1950 Gulf Hall of Fame
More Power to You
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With the addition of four new members, Gulf's 100 Mile an Hour Club now consists of the only 12 men who, according to A.P.B.A. official records, have driven a boat at least 100 miles an hour. The new members and their means of qualification, are: Stanley Sayres, Seattle, Wash.-160.32 with Slo-Mo-Shun IV; Paul Sawyer, South Harwich, Mass.— 115.04 with Alter Ego; Chuck Thompson, Detroit, Mich.-107.394 with U-99 [Miss Pepsi]; Mel Crook, Montclair, N.J.-111.868.
The following 14 guys and one gal were elected to the Gulf Marine Racing Hall of Fame for "brilliant achievement on the water" during 1950:
George Sarant, Freeport, N.Y., with Etta (Gold Cup Class) won his second successive Harwood Race Around Manhattan Island.
Ted Jones, Seattle, Wash., designer of Slo-Mo-Shun IV (G.C. Class), set heat and race records in winning Gold Cup.
Stanley Sayres, Seattle, Wash., with Slo-Mo-Shun IV set world one-mile record.
Lou Fageol, Cuyahoga Falls, Ohio, with My Sweetie (G.C. Class) led second Gold Cup heat until oil line trouble stopped him on the last lap; with Slo-Mo-Shun IV set lap, heat and race records in winning the Harmsworth.
Robert McAllister, III. Ventnor, New Jersey. He entered 29 heats with his Yankee Boy, a 48-cubic-inch runabout and won 19 firsts and 3 seconds. He won the National Championship at Cambridge, Maryland, and set a new five-mile competitive record at Red Bank. New Jersey of 47.319 miles per hour.
115 Miles for a 225
Paul Sawyer, Cape Cod, Massachusetts. Sawyer raced two boats during the season, Belligero, 225 class, and Alter Ego 225-cubic-inch division 2. Sawyer set one of racing's most remarkable records with Alter Ego, which he converted to the 225 class on this occasion—a new straight-a-way record of 115.045 miles per hour. This marked the first time any boat other than a Gold Cupper surpassed the 100-mile-an-hour mark. Also, with Alter Ego, he was undefeated, making 9 starts and winning 9 firsts. He set a new competitive record of 75.188 miles per hour at Picton, Ontario. With his Belligero he competed in 19 heats winning 9 firsts and 6 seconds, and won the National Championship at Cincinnati.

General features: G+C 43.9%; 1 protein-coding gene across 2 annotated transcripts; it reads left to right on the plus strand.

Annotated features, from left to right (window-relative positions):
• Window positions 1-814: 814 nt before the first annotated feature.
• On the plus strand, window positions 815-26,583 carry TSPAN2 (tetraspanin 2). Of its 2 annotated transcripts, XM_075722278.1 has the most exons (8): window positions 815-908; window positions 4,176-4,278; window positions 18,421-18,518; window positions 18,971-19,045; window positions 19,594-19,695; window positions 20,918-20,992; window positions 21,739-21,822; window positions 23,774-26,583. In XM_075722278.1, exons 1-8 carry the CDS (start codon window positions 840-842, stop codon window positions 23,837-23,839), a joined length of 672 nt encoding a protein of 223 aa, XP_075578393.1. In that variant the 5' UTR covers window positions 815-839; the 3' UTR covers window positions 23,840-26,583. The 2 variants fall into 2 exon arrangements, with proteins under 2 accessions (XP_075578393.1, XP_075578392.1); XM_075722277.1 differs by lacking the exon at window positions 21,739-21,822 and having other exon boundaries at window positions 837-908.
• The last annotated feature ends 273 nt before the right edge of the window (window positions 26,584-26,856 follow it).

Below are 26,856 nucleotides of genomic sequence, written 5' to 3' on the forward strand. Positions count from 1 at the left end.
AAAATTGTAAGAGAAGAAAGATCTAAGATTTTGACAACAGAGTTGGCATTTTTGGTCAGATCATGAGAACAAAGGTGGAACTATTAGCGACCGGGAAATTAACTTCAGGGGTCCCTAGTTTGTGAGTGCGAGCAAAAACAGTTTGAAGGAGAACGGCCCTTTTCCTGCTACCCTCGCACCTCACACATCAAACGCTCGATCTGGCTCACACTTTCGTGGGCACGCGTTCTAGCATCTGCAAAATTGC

Sid Street, Jr., Kansas City, Missouri. Street raced in both the 135-cubic-inch class and the 225-cubic-inch class. With his 135. Gee Whiz, II he competed in 18 heats, winning 9 firsts and 5 seconds. setting a new one-mile straight-a-way record of 97.345 miles per hour. With his 225, Z-Z-Zip:he raced in 14 heats, winning 11 firsts and 2 seconds, setting a new competitive five-mile record of 8L782 miles per hour.
Robert Lueckenhoff, Dearborn, Michigan. With a 135-cubic-inch hydroplane, Miami Boy, he competed in 29 heats, finishing first 13 times and second 9 times. He defeated every other outstanding 135 class boat at least once.
Ruby Scull, Ventnor, New Jersey. The only woman elected to the 1950 Hall of Fame. Mrs. Scull, a housewife with two children. entered her 48-cubic-inch runabout, Mickey Mouse, in 28 heats. She won 7 firsts and 11 seconds and set a one-mile straight-a-way record at New Martinsville, West Virginia, of 53.258 miles per hour.
Guy Lombardo, Freeport, L. I., N. Y. Lombardo won election to the Hall of Fame for the third time with his Gold Cup boat, Tempo VI. Lombardo was one of the high point Gold Cup scorers of the year, winning the National Sweepstakes Regatta at Red Bank. New Jersey, along with the Red Bank Gold Cup. He also won the Gold Cup Races at the Buffalo Regatta, Wilson's Point Regatta and the Maryland Yacht Club. He placed second in the Detroit Gold Cup, being one of two boats to complete all three heats.
Earl Hildebrand, Arlington, Virginia. With his 48-cubic-inch hydroplane, Jo-Ho, II, he competed in more races than any other driver in this class. Out of 27 starts he won 16 firsts and 9 seconds.
Joe Van Blerck, Freeport, L. I., N. Y. Van Blerck was elected to the Hall of Fame for the fourth time this year. His 7-liter boat, Aljo, won the National Championship and a number of important free-for-all races during the year.
(Reprinted from Yachting, February 1951)
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